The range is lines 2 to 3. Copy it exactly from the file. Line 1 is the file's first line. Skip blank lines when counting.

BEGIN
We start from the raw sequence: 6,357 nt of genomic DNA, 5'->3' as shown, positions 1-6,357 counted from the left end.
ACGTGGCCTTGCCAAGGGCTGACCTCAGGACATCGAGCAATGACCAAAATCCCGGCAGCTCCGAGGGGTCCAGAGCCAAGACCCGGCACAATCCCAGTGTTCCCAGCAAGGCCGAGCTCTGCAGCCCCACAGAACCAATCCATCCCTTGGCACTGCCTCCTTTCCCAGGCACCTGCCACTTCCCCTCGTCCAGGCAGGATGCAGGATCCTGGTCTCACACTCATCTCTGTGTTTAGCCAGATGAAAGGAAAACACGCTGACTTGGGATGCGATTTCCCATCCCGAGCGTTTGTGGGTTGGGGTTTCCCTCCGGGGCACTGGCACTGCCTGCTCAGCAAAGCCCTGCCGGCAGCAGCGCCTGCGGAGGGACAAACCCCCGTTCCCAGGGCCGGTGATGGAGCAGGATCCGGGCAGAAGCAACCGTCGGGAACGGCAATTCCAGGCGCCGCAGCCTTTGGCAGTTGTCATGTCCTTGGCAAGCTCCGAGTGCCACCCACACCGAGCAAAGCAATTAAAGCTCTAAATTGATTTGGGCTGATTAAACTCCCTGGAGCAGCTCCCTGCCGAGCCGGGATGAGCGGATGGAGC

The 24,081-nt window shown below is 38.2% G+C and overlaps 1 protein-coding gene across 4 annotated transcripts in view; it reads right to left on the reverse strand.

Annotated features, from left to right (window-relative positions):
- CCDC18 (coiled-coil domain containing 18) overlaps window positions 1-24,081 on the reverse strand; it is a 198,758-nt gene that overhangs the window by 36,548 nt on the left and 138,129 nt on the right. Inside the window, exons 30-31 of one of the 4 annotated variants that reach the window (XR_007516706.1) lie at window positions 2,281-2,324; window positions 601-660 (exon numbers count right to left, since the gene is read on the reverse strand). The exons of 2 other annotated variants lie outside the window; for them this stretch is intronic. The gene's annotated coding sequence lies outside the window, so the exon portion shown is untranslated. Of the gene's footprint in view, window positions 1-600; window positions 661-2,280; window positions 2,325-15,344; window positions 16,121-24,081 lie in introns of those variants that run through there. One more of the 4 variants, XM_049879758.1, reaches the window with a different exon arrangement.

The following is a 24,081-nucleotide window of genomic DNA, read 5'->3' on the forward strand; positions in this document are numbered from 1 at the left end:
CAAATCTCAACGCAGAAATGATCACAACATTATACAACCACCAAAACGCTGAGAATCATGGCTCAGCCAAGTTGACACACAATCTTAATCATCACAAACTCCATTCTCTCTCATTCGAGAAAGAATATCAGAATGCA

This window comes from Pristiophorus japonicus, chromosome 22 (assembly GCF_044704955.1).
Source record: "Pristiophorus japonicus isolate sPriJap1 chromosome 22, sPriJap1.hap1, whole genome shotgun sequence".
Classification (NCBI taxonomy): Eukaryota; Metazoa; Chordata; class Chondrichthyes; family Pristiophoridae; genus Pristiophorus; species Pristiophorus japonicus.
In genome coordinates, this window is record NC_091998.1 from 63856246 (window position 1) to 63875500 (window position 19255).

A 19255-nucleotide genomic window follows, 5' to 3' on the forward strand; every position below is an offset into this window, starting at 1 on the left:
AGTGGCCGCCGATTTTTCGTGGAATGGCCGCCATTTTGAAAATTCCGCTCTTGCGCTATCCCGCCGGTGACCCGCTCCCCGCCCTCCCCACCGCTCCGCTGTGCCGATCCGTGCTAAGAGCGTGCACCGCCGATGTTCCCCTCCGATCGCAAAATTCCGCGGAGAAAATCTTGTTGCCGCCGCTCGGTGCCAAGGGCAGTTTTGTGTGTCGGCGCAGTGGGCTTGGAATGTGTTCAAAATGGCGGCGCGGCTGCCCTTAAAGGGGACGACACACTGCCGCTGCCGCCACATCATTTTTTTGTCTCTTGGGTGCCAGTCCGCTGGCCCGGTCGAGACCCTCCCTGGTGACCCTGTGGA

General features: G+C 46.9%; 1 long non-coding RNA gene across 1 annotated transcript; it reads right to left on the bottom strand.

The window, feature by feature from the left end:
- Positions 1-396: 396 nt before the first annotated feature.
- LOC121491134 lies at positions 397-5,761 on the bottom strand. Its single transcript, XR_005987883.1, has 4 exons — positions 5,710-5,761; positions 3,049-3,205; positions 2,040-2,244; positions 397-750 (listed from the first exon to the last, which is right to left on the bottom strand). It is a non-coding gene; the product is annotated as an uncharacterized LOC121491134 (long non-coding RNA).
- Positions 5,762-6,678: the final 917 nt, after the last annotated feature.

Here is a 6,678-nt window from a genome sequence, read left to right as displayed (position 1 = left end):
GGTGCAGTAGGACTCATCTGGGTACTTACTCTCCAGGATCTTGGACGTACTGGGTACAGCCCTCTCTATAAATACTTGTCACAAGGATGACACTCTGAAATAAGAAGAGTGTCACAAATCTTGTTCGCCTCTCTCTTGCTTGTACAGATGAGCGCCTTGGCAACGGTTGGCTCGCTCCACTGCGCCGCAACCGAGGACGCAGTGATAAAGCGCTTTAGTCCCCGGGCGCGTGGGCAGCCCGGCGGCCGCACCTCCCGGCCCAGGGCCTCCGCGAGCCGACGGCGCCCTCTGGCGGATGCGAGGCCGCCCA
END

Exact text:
ACGTGGCCTTGCCAAGGGCTGACCTCAGGACATCGAGCAATGACCAAAATCCCGGCAGCTCCGAGGGGTCCAGAGCCAAGACCCGGCACAATCCCAGTGTTCCCAGCAAGGCCGAGCTCTGCAGCCCCACAGAACCAATCCATCCCTTGGCACTGCCTCCTTTCCCAGGCACCTGCCACTTCCCCTCGTCCAGGCAGGATGCAGGATCCTGGTCTCACACTCATCTCTGTGTTTAGCCAGATGAAAGGAAAACACGCTGACTTGGGATGCGATTTCCCATCCCGAGCGTTTGTGGGTTGGGGTTTCCCTCCGGGGCACTGGCACTGCCTGCTCAGCAAAGCCCTGCCGGCAGCAGCGCCTGCGGAGGGACAAACCCCCGTTCCCAGGGCCGGTGATGGAGCAGGATCCGGGCAGAAGCAACCGTCGGGAACGGCAATTCCAGGCGCCGCAGCCTTTGGCAGTTGTCATGTCCTTGGCAAGCTCCGAGTGCCACCCACACCGAGCAAAGCAATTAAAGCTCTAAATTGATTTGGGCTGATTAAACTCCCTGGAGCAGCTCCCTGCCGAGCCGGGATGAGCGGATGGAGC

The 24,081-nt window shown below is 38.2% G+C and overlaps 1 protein-coding gene across 4 annotated transcripts in view; it reads right to left on the reverse strand.